Either way, I do not think there are grounds to argue that all those under the care of “head” were granted salvation by proxy.
Remember, in the ancient world the “household” was a tight knit group. Privacy was rare, even among those out side the household. Much of life was lived in close proximity to those around you. Not much that happened in a neighborhood would escape the eyes of the neighbors. News traveled rapidly.
This, if anything, shows our modern individualistic conception of evangelism a bit off. The fact that “whole households” came to faith shows the power of the gospel message when it is proclaimed and witnessed to through the power of the Holy Spirit.
When the “head of a household” was converted this news was certainly shared with those under his care. It was through this structure that the Spirit used individuals (“heads of households”) to spread this message through close knit household networks, the most intimate form of evangelism!
4 thoughts on “Faith by Proxy and the Salvation of Households?”
To see the family members being saved just because of the conversion of the family’s head does not make much sense really.
But do you think there could be a possibility that certain christian schools of thought have different opinion in this regard?
My knowledge of religion is quite limited. At least, Islam does not advocate such a concept of salvation (as far as I know of it being a Muslim).
Thanks for the comment. In some ways this is a question of what the teachers actually mean. In this blog post I was hoping to establish that there are certain rules that help us accurately interpret Bible texts. There are many teachers who have national audiences who do not follow these guidelines. This is why it is important to use hermeneutic principles when seeking to understand what the Biblical writers actually mean.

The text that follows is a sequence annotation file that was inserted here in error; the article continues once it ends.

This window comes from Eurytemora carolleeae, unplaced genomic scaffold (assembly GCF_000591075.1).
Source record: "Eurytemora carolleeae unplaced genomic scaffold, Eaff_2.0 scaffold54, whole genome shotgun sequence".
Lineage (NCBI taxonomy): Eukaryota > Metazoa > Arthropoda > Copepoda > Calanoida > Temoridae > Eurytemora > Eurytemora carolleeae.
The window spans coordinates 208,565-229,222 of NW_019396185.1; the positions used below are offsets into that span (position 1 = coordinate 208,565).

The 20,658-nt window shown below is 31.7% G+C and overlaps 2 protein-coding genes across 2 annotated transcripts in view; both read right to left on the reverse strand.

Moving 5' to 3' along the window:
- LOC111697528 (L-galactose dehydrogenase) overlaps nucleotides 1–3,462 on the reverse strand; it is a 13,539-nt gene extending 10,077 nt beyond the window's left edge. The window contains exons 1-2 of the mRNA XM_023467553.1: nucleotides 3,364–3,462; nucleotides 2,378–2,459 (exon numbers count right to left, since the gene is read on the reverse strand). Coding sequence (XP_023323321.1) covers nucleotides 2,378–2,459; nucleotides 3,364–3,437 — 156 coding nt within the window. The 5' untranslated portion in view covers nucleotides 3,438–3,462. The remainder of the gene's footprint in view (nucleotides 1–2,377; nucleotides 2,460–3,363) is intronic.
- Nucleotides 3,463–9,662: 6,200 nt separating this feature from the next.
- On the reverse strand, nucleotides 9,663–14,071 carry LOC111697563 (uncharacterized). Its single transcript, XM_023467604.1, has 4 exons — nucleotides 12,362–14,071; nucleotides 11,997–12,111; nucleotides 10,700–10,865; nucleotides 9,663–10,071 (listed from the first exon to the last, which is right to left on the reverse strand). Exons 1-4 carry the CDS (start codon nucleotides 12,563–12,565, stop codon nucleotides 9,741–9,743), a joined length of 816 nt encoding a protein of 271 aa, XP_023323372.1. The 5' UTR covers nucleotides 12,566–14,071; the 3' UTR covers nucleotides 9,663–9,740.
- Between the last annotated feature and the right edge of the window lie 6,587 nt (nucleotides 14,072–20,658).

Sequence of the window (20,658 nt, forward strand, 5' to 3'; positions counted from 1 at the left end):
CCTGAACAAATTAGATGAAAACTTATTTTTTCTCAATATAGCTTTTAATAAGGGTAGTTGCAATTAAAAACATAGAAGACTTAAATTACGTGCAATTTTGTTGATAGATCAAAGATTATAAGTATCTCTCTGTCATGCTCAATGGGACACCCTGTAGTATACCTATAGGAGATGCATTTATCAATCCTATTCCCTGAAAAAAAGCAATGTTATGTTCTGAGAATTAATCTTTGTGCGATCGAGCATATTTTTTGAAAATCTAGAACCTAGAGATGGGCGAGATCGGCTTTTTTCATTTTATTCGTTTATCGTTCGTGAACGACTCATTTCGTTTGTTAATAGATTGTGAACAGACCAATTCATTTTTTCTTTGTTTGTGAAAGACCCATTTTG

If we believe that the Bible is truly God’s word, we should seek to interpret the texts with the utmost care. In the Bible we have the revelation of God to humanity, the story of God’s beautiful plan of redemption, the gospel of Jesus Christ
Any teaching that is not in accord with this message does more harm than good.
nice… I stumbled across your blog. Nice work i’m excited to keep reading. I’m a pastor in DC. area… I was in Indonesia a few weeks ago.. I was with a new convert that lived in an area where there were virtually no Christians. … He was newly regenerated and he had only read the bible…No discipleship. So we are out witnessing and he launches out with acts 16:31 and tells a guy that if he repents his whole house will be redeemed…. it shocked me, i graciously corrected his theological blunder… and he was thankful for the explanation… Im… gunna send your post to him so that he can sharpen up. Thanks!
Are you Reformed in the sense you believe in infant baptism due to covenantal inclusion of children?
This is one of the texts being used for that view.